Women taking this medication should no longer experience monthly menstruation. If they continue to menstruate, they should let their doctor know. While using this medication and for 12 weeks after discontinuing it, women should not get pregnant.
If a woman wants to get pregnant or believes she might already be pregnant, she should tell her doctor. An unborn child could have major negative effects. For more information, patients should consult a physician or pharmacist. Breastfeeding a baby while taking this medication is not advised.
What Negative Effects Could This Medication Have on Patients?
The following side effects should be reported as soon as possible to a physician or other healthcare provider:
Skin rashes, itching, hives, swelling of the face, lips, or tongue.
Bone discomfort due to allergic reactions.
Alterations to vision.
Feeling dizzy or lightheaded.
Numbness and tingling in the hands or feet.
The signs and symptoms of high blood sugar include feeling more thirsty or hungry than usual or an urge to urinate more frequently than usual. Additionally, one can have extreme fatigue or hazy vision as well as the warning signs and symptoms of decreased blood pressure, such as dizziness, feeling lightheaded or fainting, and very low energy levels.
Typically, the side effects listed below may not necessitate medical attention; however, if they persist or are unpleasant, patients should inform their doctor or other qualified healthcare providers.
Altered sex drive or behavior.
Both male and female breast size changes.
Mood or emotion changes.
Irritation from the injection site.
Skin issues include dry skin and acne.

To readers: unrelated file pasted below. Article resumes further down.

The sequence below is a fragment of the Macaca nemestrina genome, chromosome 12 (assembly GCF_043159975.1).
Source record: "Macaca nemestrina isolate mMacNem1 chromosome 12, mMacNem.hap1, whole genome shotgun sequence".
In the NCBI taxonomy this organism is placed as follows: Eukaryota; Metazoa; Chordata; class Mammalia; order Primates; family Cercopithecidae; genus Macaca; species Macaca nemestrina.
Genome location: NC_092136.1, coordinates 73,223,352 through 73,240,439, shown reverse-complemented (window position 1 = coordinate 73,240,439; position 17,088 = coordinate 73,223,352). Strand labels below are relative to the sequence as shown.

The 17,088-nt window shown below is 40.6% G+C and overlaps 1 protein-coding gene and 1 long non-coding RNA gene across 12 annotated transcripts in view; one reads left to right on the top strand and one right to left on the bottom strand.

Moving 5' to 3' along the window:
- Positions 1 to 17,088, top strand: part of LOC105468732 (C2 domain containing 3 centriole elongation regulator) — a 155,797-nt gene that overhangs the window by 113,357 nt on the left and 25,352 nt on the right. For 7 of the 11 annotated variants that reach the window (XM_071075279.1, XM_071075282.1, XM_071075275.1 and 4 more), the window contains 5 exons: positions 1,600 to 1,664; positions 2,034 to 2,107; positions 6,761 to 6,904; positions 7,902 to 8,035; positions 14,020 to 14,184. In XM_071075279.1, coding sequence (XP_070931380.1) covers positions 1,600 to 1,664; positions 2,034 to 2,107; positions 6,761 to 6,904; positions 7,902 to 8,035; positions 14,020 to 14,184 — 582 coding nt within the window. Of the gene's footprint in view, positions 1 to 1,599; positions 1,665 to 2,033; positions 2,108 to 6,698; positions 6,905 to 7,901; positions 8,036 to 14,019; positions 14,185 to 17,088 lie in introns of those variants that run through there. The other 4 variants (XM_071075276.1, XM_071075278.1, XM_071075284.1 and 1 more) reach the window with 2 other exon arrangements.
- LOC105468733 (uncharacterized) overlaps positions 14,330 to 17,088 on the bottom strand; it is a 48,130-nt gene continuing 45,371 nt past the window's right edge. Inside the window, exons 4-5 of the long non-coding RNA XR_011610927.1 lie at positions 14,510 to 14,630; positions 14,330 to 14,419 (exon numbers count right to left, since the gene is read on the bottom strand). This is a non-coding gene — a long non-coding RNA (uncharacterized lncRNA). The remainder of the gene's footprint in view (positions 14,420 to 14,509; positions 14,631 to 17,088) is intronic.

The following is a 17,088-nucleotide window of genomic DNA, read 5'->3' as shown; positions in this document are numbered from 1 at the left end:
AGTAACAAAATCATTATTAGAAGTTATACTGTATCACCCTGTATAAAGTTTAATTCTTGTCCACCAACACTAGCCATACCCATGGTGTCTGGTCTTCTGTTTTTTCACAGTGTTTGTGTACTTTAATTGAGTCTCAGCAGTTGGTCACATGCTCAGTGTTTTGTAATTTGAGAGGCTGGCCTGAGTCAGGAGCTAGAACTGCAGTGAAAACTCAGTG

Kingdom- Organic compounds
Super Class- Organic acids and derivatives
Class- Carboxylic acids and derivatives
Subclass- Amino acids, peptides, and analogs
Direct Parent- Oligopeptides
Males who first get Goserelin see an initial rise in serum levels of luteinizing hormone (LH), follicle-stimulating hormone (FSH), and testosterone, followed by subsequent rises in these hormones' levels. About 2 to 4 weeks after starting treatment, prolonged suppression of pituitary gonadotropins caused by chronic Goserelin injection causes serum testosterone levels to fall towards the range typically found in surgically castrated men. Regression of the accessory sex organ results from this. Castrate levels of serum testosterone have been suppressed for the duration of medication in clinical trials with follow-ups of more than two years.
In females, chronic exposure to Goserelin causes a similar down-regulation of the pituitary gland that suppresses gonadotropin secretion, lowers serum estradiol to rates comparable with the postmenopausal state, and would be expected to reduce ovarian size and function, shrink the uterus and mammary gland, and, if present, cause the regression of sex hormone-responsive tumors. Within three weeks of the initial treatment, serum estradiol is lowered to levels akin to those seen in postmenopausal women; nevertheless, once suppression was established, isolated increases of estradiol were noted in 10% of the patients involved in clinical trials.
Within four weeks of the drug's initial administration, serum luteinizing hormone (LH) and FSH (follicle stimulating hormone) are lowered to follicular phase levels, and with continuing usage of Goserelin, they are often maintained in that range. With the administration of a single depot injection, FSH and LH levels may not be suppressed to follicular phase levels on day 28 post-treatment in 5% or less of the women treated with Goserelin. Goserelin may not be able to suppress any of these hormones to these levels in some people. In all but a few rare instances, estradiol, LH, and FSH levels recover to pretreatment levels within 12 weeks of the final implant injection.